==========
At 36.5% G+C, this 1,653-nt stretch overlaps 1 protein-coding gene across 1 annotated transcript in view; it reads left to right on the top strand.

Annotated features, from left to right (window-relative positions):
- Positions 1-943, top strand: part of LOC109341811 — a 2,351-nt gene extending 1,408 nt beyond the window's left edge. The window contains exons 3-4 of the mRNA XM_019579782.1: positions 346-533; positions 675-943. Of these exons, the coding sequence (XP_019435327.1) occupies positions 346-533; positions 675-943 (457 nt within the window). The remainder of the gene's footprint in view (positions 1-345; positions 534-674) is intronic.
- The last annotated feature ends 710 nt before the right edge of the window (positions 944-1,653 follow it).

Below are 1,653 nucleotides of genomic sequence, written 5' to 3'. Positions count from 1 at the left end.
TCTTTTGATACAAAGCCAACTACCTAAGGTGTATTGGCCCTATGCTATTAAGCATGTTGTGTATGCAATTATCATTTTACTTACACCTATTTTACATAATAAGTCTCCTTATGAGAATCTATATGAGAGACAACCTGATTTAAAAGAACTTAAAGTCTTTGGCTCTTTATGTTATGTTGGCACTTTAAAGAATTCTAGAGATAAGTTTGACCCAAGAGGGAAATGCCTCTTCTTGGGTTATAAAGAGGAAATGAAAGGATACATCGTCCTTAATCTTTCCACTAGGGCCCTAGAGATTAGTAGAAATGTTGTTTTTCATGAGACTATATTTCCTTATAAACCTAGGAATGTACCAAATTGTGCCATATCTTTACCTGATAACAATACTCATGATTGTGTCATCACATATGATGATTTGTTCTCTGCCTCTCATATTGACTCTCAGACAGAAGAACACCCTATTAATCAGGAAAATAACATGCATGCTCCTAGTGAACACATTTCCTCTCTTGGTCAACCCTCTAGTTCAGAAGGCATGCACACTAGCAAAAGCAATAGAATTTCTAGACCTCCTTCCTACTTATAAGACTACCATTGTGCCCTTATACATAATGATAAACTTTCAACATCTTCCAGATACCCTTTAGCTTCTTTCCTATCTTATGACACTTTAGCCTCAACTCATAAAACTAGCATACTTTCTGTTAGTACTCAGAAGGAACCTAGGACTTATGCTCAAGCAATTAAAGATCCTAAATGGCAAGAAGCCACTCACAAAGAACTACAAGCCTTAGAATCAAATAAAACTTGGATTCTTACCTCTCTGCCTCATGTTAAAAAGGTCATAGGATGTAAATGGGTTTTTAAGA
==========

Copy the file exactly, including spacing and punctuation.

At 36.5% G+C, this 1,653-nt stretch overlaps 1 protein-coding gene across 1 annotated transcript in view; it reads left to right on the top strand.

Annotated features, from left to right (window-relative positions):
- Positions 1-943, top strand: part of LOC109341811 — a 2,351-nt gene extending 1,408 nt beyond the window's left edge. The window contains exons 3-4 of the mRNA XM_019579782.1: positions 346-533; positions 675-943. Of these exons, the coding sequence (XP_019435327.1) occupies positions 346-533; positions 675-943 (457 nt within the window). The remainder of the gene's footprint in view (positions 1-345; positions 534-674) is intronic.
- The last annotated feature ends 710 nt before the right edge of the window (positions 944-1,653 follow it).

Below are 1,653 nucleotides of genomic sequence, written 5' to 3'. Positions count from 1 at the left end.
TCTTTTGATACAAAGCCAACTACCTAAGGTGTATTGGCCCTATGCTATTAAGCATGTTGTGTATGCAATTATCATTTTACTTACACCTATTTTACATAATAAGTCTCCTTATGAGAATCTATATGAGAGACAACCTGATTTAAAAGAACTTAAAGTCTTTGGCTCTTTATGTTATGTTGGCACTTTAAAGAATTCTAGAGATAAGTTTGACCCAAGAGGGAAATGCCTCTTCTTGGGTTATAAAGAGGAAATGAAAGGATACATCGTCCTTAATCTTTCCACTAGGGCCCTAGAGATTAGTAGAAATGTTGTTTTTCATGAGACTATATTTCCTTATAAACCTAGGAATGTACCAAATTGTGCCATATCTTTACCTGATAACAATACTCATGATTGTGTCATCACATATGATGATTTGTTCTCTGCCTCTCATATTGACTCTCAGACAGAAGAACACCCTATTAATCAGGAAAATAACATGCATGCTCCTAGTGAACACATTTCCTCTCTTGGTCAACCCTCTAGTTCAGAAGGCATGCACACTAGCAAAAGCAATAGAATTTCTAGACCTCCTTCCTACTTATAAGACTACCATTGTGCCCTTATACATAATGATAAACTTTCAACATCTTCCAGATACCCTTTAGCTTCTTTCCTATCTTATGACACTTTAGCCTCAACTCATAAAACTAGCATACTTTCTGTTAGTACTCAGAAGGAACCTAGGACTTATGCTCAAGCAATTAAAGATCCTAAATGGCAAGAAGCCACTCACAAAGAACTACAAGCCTTAGAATCAAATAAAACTTGGATTCTTACCTCTCTGCCTCATGTTAAAAAGGTCATAGGATGTAAATGGGTTTTTAAGA